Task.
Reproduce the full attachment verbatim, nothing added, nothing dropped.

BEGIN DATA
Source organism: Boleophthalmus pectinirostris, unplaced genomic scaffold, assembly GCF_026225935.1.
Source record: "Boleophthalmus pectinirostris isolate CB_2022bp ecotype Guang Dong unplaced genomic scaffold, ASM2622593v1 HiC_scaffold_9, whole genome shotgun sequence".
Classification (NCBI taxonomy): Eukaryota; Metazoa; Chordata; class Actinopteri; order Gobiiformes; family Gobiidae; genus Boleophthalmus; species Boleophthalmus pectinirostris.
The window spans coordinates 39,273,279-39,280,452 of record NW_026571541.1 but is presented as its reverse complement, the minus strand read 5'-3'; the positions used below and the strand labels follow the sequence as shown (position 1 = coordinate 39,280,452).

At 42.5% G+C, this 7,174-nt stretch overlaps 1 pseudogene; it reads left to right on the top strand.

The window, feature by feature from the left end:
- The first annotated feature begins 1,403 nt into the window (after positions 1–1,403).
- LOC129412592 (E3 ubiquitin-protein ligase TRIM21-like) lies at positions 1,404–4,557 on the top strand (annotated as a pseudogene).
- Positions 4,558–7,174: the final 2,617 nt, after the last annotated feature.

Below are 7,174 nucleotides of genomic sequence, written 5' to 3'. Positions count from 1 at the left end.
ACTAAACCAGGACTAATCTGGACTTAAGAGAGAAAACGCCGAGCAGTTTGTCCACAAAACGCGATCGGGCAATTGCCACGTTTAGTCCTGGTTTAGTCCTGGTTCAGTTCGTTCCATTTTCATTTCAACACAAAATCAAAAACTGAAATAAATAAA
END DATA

Source organism: Boleophthalmus pectinirostris, unplaced genomic scaffold, assembly GCF_026225935.1.
Source record: "Boleophthalmus pectinirostris isolate CB_2022bp ecotype Guang Dong unplaced genomic scaffold, ASM2622593v1 HiC_scaffold_9, whole genome shotgun sequence".
Classification (NCBI taxonomy): Eukaryota; Metazoa; Chordata; class Actinopteri; order Gobiiformes; family Gobiidae; genus Boleophthalmus; species Boleophthalmus pectinirostris.
The window spans coordinates 39,273,279-39,280,452 of record NW_026571541.1 but is presented as its reverse complement, the minus strand read 5'-3'; the positions used below and the strand labels follow the sequence as shown (position 1 = coordinate 39,280,452).

At 42.5% G+C, this 7,174-nt stretch overlaps 1 pseudogene; it reads left to right on the top strand.

The window, feature by feature from the left end:
- The first annotated feature begins 1,403 nt into the window (after positions 1–1,403).
- LOC129412592 (E3 ubiquitin-protein ligase TRIM21-like) lies at positions 1,404–4,557 on the top strand (annotated as a pseudogene).
- Positions 4,558–7,174: the final 2,617 nt, after the last annotated feature.

Below are 7,174 nucleotides of genomic sequence, written 5' to 3'. Positions count from 1 at the left end.
ACTAAACCAGGACTAATCTGGACTTAAGAGAGAAAACGCCGAGCAGTTTGTCCACAAAACGCGATCGGGCAATTGCCACGTTTAGTCCTGGTTTAGTCCTGGTTCAGTTCGTTCCATTTTCATTTCAACACAAAATCAAAAACTGAAATAAATAAA